Chronic pain often makes people mad. Pain feels unfair. You don't deserve it. It gets in the way of life. It doesn't make sense. Other people just don't get what you are going through. It's gone on for too long…
You may be angry and you have the right to feel that way. Anger is a normal human emotion. But think about this: anger makes pain worse. In fact, anger brings its own pain.
- Research shows that negative emotions such as anger can increase sensitivity to pain, making you feel worse.
- Anger can increase muscle tension → muscle tension can increase pain.
- If you tend to suppress your anger and turn it in on yourself, you may feel depressed, your self-esteem may suffer, and you may feel hopeless and helpless.
- If you tend to turn your anger out at other people, your relationships with family, friends, co-workers, and your doctor may suffer.
You might be shaking your head right new (perhaps in anger), thinking “Am I supposed to pretend like I'm not angry when I am?' or “Should I be a wimp and just put up with things?” or “Am I expected to just try to hide from my angry feelings?” No. It's rarely helpful to deny your emotions. But, you can learn to manage your anger.
A book by Dr. Matthew McKay and colleagues, “When Anger Hurts: Quieting the Storm Within”, is a very helpful resource. It is easy to read, practical, and based on the science of anger management. The authors talk about anger as a two part process.
Anger has two components:
- Internal physical sensations of stress. Your body is telling you that something is wrong, that you are being expected to do something that you feel incapable of doing. Your stomach may be upset, your muscles may feel tense, you may feel jittery, your heart may be racing, you may have trouble concentrating. Stress reduction techniques such as exercise, daily relaxation, decreased use of caffeine and other stimulants are proven methods of reducing levels of stress.
- Triggering thoughts or beliefs. Dr. McKay and colleagues talk about two ca
tegories of triggers: “blamers” and “shoulds”. Thoughts that some one else is to blame can make you feel like an angry victim. Thoughts that others are not doing what they should can trigger righteous anger. Let's talk a bit more about triggers.
The problem with “blamers” is that they assume that others are really in charge of you. You lose personal responsibility and control. You cast yourself as a victim. Here are a few examples.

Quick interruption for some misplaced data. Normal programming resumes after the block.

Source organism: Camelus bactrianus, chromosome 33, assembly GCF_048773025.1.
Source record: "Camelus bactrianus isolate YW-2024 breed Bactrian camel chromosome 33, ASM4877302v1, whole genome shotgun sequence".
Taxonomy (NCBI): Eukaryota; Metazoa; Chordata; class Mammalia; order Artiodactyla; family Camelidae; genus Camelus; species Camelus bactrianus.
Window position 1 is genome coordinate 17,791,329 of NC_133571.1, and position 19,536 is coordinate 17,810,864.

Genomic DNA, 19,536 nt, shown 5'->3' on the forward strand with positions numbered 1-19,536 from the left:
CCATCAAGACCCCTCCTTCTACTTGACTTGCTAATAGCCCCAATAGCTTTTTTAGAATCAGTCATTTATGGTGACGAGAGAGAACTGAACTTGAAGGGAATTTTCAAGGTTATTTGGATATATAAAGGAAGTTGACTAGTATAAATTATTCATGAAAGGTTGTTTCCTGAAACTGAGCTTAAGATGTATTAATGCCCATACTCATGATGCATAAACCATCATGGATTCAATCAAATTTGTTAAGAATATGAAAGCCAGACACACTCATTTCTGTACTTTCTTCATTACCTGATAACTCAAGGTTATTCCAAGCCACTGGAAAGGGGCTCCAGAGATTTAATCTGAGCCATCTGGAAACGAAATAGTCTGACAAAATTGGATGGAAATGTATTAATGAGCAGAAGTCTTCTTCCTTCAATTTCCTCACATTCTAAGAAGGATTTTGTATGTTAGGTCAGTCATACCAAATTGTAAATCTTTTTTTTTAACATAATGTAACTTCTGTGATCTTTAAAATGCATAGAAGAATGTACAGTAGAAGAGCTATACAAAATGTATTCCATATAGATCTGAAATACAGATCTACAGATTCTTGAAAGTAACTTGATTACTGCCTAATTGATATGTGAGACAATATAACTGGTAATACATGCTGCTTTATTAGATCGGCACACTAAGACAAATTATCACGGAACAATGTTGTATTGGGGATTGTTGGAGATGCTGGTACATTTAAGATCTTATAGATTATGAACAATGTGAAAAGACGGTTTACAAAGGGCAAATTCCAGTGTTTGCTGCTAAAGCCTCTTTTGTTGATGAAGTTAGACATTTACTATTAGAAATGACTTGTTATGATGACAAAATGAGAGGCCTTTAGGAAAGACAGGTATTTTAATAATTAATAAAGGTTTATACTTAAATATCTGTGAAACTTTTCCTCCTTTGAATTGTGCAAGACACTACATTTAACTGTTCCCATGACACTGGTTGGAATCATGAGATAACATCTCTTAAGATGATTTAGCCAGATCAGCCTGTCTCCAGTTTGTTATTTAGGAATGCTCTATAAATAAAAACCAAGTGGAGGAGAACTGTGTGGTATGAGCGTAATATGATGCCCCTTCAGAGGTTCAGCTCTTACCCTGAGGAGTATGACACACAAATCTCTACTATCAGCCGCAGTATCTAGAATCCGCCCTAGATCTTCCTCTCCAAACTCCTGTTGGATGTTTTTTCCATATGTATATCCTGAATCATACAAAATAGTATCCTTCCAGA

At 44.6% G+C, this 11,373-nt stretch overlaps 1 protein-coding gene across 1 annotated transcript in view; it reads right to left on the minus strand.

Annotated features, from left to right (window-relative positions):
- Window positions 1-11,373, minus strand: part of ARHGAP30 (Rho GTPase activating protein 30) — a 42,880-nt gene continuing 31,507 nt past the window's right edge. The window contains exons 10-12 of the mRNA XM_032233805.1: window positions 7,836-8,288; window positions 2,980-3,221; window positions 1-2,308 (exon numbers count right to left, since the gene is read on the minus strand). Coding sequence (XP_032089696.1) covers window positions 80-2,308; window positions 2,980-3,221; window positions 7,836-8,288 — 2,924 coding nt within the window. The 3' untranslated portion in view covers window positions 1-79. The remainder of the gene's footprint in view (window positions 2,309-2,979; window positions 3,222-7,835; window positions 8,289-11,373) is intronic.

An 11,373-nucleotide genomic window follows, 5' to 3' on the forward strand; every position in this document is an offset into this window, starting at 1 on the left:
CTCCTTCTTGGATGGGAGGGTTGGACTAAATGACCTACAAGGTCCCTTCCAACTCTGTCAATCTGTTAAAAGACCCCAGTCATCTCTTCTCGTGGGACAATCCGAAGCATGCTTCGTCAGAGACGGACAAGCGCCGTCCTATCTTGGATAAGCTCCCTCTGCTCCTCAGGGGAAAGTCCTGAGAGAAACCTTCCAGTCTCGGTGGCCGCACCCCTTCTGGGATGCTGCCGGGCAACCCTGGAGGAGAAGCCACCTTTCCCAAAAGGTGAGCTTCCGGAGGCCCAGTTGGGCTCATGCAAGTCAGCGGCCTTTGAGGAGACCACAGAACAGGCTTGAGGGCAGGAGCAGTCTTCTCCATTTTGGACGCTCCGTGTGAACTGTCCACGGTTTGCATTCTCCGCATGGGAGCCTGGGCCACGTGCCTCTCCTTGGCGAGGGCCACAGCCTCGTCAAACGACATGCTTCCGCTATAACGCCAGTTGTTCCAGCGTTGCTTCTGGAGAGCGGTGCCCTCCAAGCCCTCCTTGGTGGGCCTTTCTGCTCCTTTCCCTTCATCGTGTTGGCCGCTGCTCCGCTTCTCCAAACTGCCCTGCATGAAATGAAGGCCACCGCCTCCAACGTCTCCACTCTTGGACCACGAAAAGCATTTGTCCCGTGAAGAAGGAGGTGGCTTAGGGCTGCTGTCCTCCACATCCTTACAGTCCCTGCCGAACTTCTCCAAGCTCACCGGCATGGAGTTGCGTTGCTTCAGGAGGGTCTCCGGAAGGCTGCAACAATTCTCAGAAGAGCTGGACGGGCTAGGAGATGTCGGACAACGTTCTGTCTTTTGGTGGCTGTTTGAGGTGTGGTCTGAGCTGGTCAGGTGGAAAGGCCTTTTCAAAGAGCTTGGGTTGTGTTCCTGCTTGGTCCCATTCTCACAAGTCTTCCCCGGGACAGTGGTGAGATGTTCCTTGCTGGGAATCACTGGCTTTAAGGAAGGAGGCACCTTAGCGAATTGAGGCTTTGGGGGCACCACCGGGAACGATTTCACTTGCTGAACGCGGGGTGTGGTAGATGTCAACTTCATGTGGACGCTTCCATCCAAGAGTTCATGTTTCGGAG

“He made me stay at the mall too long and now my back really hurts.”
“The doctor was in a rush and I didn't get to tell her about the side effects to the drug. Now I'm stuck with it.”
“She stayed up too late with the TV blaring so I couldn't fall asleep. Without a good night sleep, I hurt all over.”
“He is so lazy, I have to do all of the housework. Now I have a migraine.”
Shoulds are difficult because they assume the other person knows and agrees with your “rules” about how they should behave. This is often not the case. Rather than assuming others share your beliefs, it is most helpful to talk with them about what you each want and need. Below are some examples.
“She should know not to put so much stuff in the suitcases. Now my back is killing me from lifting them to put them in the car.”
“Why can't he ever make dinner when I have had a bad day? He should think about how I feel.”
“I feel so awful and my family acts like nothing is wrong. They should take better care of me.”
“My boss should give me flexible hours. It's so unfair.”
It is important to remember that once you have had a triggering thought, the anger seems justified and “right”. However, often when people begin to examine and question their angry “blamers” and “shoulds”, they begin to realize that there may be other ways to think about the situation. Take time to list your own blamers and shoulds. Try to identify the situations where you can take control and not be an angry victim. Talk to the important people in your life about your mutual needs and “shoulds”.
About the Author. Dr. Linda Ruehlman is a social/health psychologist and researcher, co-founder of Goalistics, and Director of the Chronic Pain Management Program, an interactive site that helps people with chronic pain to manage their pain and live richer, more effective lives.
DISCLAIMER: This blog is provided as an educational and informational resource only. It is not intended nor implied to be a substitute for professional psychological or medical advice.